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Protecting Employees from SARS (Severe Acute Respiratory Syndrome) Jay Jamali, CSP, CHMM, CHCM Principal, Enviro Safetech Inc. www.envirosafetech.com.

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Presentation on theme: "Protecting Employees from SARS (Severe Acute Respiratory Syndrome) Jay Jamali, CSP, CHMM, CHCM Principal, Enviro Safetech Inc. www.envirosafetech.com."— Presentation transcript:

1 Protecting Employees from SARS (Severe Acute Respiratory Syndrome) Jay Jamali, CSP, CHMM, CHCM Principal, Enviro Safetech Inc.

2 SARS OVERVIEW Potentially fatal respiratory disease Potentially fatal respiratory disease Believed to originate in China (Quang Dong Province) in November 2002, Believed to originate in China (Quang Dong Province) in November 2002, Corona virus—leading suspected causative agent Corona virus—leading suspected causative agent It belongs to the same family of viruses that causes the common cold. It belongs to the same family of viruses that causes the common cold. Some believe that source of the virus is from a wild cat and others believe it came from outer space Some believe that source of the virus is from a wild cat and others believe it came from outer space

3 SARS OVERVIEW Spread primarily by close person-to-person contact Spread primarily by close person-to-person contact Healthcare workers and family members face greatest risk of workplace transmission Healthcare workers and family members face greatest risk of workplace transmission Most U.S. cases contracted by those who’ve traveled to ASIA, more recently also Toronto Most U.S. cases contracted by those who’ve traveled to ASIA, more recently also Toronto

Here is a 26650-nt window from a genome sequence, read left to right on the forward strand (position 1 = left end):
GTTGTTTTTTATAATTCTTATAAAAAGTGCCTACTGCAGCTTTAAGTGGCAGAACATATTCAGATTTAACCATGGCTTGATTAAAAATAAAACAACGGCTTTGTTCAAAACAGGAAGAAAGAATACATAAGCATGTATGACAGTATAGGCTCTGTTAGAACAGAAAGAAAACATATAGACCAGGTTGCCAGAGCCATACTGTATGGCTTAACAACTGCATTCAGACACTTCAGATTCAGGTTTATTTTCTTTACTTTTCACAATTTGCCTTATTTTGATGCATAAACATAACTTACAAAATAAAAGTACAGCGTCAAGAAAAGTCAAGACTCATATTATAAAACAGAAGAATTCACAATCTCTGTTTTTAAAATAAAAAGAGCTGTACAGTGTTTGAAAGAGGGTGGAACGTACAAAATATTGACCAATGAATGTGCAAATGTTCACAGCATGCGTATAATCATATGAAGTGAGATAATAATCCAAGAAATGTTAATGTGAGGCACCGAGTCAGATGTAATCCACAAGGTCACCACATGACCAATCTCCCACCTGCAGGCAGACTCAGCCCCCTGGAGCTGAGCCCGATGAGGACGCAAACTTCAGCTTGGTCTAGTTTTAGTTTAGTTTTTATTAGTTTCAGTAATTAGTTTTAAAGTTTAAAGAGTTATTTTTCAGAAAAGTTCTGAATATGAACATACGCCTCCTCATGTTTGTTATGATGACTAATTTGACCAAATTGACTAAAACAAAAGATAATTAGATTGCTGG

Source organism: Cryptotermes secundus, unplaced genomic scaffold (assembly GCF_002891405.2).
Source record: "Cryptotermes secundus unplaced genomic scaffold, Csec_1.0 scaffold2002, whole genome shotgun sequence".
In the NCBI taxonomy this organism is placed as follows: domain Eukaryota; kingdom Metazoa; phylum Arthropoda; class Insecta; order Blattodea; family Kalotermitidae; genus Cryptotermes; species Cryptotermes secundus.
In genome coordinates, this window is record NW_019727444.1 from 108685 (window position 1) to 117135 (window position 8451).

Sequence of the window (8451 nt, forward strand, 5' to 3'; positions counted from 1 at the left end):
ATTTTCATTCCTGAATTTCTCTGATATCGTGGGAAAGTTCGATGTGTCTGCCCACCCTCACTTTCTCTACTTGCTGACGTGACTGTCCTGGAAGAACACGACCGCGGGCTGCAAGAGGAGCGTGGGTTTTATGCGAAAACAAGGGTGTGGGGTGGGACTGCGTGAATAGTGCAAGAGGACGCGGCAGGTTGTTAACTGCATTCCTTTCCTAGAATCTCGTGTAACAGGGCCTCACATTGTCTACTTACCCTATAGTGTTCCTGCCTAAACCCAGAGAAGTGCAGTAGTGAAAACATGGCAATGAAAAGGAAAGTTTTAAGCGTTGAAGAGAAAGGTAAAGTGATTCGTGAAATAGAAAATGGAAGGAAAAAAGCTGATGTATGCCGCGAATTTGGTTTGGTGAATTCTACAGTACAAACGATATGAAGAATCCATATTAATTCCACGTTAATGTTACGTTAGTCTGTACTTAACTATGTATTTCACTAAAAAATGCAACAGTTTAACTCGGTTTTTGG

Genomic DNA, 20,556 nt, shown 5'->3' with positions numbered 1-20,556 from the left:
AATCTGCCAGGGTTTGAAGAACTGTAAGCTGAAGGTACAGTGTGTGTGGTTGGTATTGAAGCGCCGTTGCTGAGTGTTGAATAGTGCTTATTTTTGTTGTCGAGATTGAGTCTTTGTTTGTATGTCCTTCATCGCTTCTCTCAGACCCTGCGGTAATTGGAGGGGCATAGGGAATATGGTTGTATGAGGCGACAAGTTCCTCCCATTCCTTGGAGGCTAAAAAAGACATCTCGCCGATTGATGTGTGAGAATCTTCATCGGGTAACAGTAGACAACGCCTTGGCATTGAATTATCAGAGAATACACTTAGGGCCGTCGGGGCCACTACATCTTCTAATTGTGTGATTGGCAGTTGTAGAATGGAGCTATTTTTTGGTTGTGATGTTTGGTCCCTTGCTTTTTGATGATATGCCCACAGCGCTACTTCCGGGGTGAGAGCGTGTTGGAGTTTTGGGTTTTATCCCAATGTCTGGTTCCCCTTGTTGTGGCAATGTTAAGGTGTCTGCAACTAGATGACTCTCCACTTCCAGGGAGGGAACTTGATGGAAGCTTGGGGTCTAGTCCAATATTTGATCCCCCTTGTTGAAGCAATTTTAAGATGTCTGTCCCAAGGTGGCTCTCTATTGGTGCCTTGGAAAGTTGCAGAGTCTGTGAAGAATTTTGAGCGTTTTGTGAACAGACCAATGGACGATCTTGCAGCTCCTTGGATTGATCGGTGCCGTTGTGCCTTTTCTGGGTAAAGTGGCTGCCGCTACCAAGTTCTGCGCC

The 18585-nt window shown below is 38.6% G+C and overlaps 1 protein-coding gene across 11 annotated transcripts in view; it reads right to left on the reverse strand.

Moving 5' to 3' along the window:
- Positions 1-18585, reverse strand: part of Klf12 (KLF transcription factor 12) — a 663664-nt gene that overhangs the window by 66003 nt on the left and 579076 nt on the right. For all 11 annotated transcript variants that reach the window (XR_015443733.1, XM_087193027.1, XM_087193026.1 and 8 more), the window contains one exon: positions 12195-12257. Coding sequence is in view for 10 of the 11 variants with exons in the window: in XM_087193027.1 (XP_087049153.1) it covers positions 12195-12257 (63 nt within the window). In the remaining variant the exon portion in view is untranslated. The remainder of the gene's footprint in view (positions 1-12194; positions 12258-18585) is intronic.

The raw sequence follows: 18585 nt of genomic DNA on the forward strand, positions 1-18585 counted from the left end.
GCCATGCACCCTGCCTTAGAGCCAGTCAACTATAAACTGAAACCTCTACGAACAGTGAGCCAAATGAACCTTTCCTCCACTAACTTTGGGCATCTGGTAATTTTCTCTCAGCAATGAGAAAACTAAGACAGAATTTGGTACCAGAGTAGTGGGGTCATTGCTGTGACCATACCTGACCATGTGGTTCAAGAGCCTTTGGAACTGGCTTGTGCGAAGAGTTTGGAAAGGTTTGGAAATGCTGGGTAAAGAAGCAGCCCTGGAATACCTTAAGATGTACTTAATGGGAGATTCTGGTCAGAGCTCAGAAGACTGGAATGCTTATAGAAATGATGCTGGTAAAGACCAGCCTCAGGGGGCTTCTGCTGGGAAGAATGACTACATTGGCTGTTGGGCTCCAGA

4 Confirmed Detection of antibody to SARS-CoV in specimens obtained during acute illness or >21 days after illness onset, or Isolation of SARS-CoV. Negative: Absence of antibody to SARS- CoV in convalescent serum obtained >21 days after symptom onset. Undetermined: Laboratory testing either not performed or incomplete. CASE CLASSIFICATION

5 Probable case: meets the clinical criteria for severe respiratory illness of unknown etiology and epidemiologic criteria for exposure; laboratory criteria confirmed, negative, or undetermined. Suspect case: meets the clinical criteria for moderate respiratory illness of unknown etiology, and epidemiologic criteria for exposure; When there is x-ray evidence of pneumonia or acute respiratory distress syndrome, a “suspect” case becomes a “probable” case.When there is x-ray evidence of pneumonia or acute respiratory distress syndrome, a “suspect” case becomes a “probable” case.

6 UNITED STATES SARS DATA As of 7/7/03 US 421 total and 347 Suspect and 74 probable and no deaths (so far) As of 7/7/03 US 421 total and 347 Suspect and 74 probable and no deaths (so far) California 79 total 55 suspect and 24 probable (highest in nation 7/10/03 ) California 79 total 55 suspect and 24 probable (highest in nation 7/10/03 ) New York 50T, 40S, 10P New York 50T, 40S, 10P Washington 32, 30, 2 Washington 32, 30, 2

7 SARS: Possible Symptoms The symptoms of SARS are similar to those for flu or respiratory illness such as: The symptoms of SARS are similar to those for flu or respiratory illness such as: Chills Chills Muscle aches Muscle aches Dry cough Dry cough Dizziness Dizziness Usually symptoms appear 3 to 5 days after exposure Usually symptoms appear 3 to 5 days after exposure

8 CLINICAL CRITERIA Asymptomatic or mild respiratory illness Asymptomatic or mild respiratory illness Fever of at least degrees F and respiratory illness with one or more: Fever of at least degrees F and respiratory illness with one or more: cough, cough, shortness of breath, shortness of breath, difficulty breathing, difficulty breathing, hypoxia (insufficient oxygen) hypoxia (insufficient oxygen)

9 SARS: Clinical Evidence Incubation period: 2-7 days, maybe up to 14 days Incubation period: 2-7 days, maybe up to 14 days Decreased white blood cell count Decreased white blood cell count Below normal blood platelet count Below normal blood platelet count Liver enzyme increase Liver enzyme increase Electrolyte disturbances Electrolyte disturbances